How would I go about obtaining a job at the programming heavyweights (MS, etc) with no "real" programming experience? What are my other options? I'm trying to gather as much information as I can...

Thanks!

Josh E.
Thursday, April 15, 2004

"I've seen people use night school degrees to significant effect, granted, but I've seen a great many more talk a lot about it and never get finished, or sometimes even started"

And there are people who talk about writing a book and never do it. There are people who are going to write the next Word or IE-killer and never do it. There are people who are going to build their own house and never do it.

While on the one hand I always advocate playing to one's own human weakness (like staying in school while you're there), this is a case where your statement bolsters my argument about not getting an MS straight out of school - if you can't be bothered to go to night school to get it, then it wasn't that important after all, was it? ;-)

Sometimes setting hurdles for yourself can, by testing your mettle and dedication, save you time and money down the road.

As for OP - being in Nashville makes it interesting. I'd say get the lay of the land - find out where there's software work going on. Find out what their preferences are for platforms, then you may be able to teach yourself into a job where there's more work than talent.

I would suggest more research on the local IT job market before thinking more about educational requirements.

Philo

Philo
Thursday, April 15, 2004

Before you dismiss the full time route, make sure you check course loads and scheduling.  I seem to remember that I didn't spend a lot of time in the classroom when I got my MSCS.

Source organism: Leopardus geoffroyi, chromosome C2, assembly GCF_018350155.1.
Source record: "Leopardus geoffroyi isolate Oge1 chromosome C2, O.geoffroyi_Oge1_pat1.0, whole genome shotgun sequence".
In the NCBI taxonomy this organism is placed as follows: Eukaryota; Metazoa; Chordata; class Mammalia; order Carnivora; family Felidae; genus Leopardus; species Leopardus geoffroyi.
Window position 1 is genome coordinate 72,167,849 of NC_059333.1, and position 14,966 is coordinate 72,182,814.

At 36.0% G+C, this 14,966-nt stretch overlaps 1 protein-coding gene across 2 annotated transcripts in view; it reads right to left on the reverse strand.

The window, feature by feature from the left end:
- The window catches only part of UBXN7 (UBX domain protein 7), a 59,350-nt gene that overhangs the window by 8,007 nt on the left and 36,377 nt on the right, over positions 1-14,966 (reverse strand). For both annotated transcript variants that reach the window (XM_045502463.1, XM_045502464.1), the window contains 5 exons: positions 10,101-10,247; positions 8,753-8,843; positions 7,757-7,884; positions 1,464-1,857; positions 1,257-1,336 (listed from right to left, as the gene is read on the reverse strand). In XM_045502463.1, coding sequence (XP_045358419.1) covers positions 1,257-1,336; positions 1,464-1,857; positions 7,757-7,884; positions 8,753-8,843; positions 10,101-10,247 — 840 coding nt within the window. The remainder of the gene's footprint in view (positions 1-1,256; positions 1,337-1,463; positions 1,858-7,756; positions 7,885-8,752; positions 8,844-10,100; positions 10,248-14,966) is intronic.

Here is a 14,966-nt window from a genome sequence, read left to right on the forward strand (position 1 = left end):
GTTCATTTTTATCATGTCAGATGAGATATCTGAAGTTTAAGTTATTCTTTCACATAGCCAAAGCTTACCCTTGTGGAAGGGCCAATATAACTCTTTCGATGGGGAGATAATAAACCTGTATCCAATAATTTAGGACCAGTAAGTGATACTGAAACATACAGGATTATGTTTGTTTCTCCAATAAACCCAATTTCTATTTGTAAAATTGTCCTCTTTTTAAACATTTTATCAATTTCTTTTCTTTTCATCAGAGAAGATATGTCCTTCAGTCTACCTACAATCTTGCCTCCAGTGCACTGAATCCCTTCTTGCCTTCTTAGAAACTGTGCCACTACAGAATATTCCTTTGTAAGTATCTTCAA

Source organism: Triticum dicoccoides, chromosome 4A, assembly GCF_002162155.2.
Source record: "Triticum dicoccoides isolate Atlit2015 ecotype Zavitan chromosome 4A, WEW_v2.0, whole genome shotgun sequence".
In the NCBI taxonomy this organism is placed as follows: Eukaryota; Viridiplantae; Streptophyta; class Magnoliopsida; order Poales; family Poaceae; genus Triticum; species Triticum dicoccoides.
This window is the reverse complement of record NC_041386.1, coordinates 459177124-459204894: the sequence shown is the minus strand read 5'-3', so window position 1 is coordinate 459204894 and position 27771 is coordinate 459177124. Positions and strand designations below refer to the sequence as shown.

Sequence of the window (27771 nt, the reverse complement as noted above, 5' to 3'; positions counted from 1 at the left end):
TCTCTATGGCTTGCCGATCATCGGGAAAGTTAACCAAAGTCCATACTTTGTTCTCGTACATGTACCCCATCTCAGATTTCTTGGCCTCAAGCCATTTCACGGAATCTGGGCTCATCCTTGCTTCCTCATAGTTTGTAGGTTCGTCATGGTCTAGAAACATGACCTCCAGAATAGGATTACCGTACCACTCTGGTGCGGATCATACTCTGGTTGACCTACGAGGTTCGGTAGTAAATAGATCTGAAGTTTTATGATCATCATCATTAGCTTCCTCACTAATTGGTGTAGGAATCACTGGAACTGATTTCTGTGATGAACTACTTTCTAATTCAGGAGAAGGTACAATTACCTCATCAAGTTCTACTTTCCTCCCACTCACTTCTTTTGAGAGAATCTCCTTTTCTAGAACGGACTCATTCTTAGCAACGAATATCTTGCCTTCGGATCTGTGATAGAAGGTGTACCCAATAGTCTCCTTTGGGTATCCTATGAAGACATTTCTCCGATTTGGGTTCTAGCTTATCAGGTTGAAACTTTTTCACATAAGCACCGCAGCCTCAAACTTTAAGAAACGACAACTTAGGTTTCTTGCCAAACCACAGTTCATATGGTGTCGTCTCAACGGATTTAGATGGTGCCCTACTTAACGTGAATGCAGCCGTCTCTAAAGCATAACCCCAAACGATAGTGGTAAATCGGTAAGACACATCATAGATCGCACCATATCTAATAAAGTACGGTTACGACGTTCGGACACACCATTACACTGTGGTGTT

If your current job gives you any scheduling flexibilty, you can probably work around your class schedule.  By taking advantage of summer sessions I was able to work full time and still finish in two years.

Chris
Thursday, April 15, 2004

"How would I go about obtaining a job at the programming heavyweights (MS, etc) with no 'real' programming experience?"

Yeah, Joel, just how _would_ he go about doing that?  You speak as if it were easy.

Kyralessa
Thursday, April 15, 2004

When I got my first "real" programming job, I had virtually no commercial software experience and one (count 'em, one) programming class in university.  I had, however, been tinkering with software since childhood, and could speak intelligently w/ interviewers about both the business and coding.  I took an offer "way" below scale, and after a year or so of proving myself got a nice bump that put me at scale. 

Three or so promotions and five years later, I have a team of seven talented folks cranking web service access points to our feature product.  I also never forget how I got my job and what my background was; Now that I am in a position to hire for my team, I look don't immediately disqualify those without MSCS and 3 years paid professional experience.

Brad
Friday, April 16, 2004

I also (apparently) don't proofread before hitting the "Post Message" button.  What the heck does "...my team, I look don't immediately..." mean?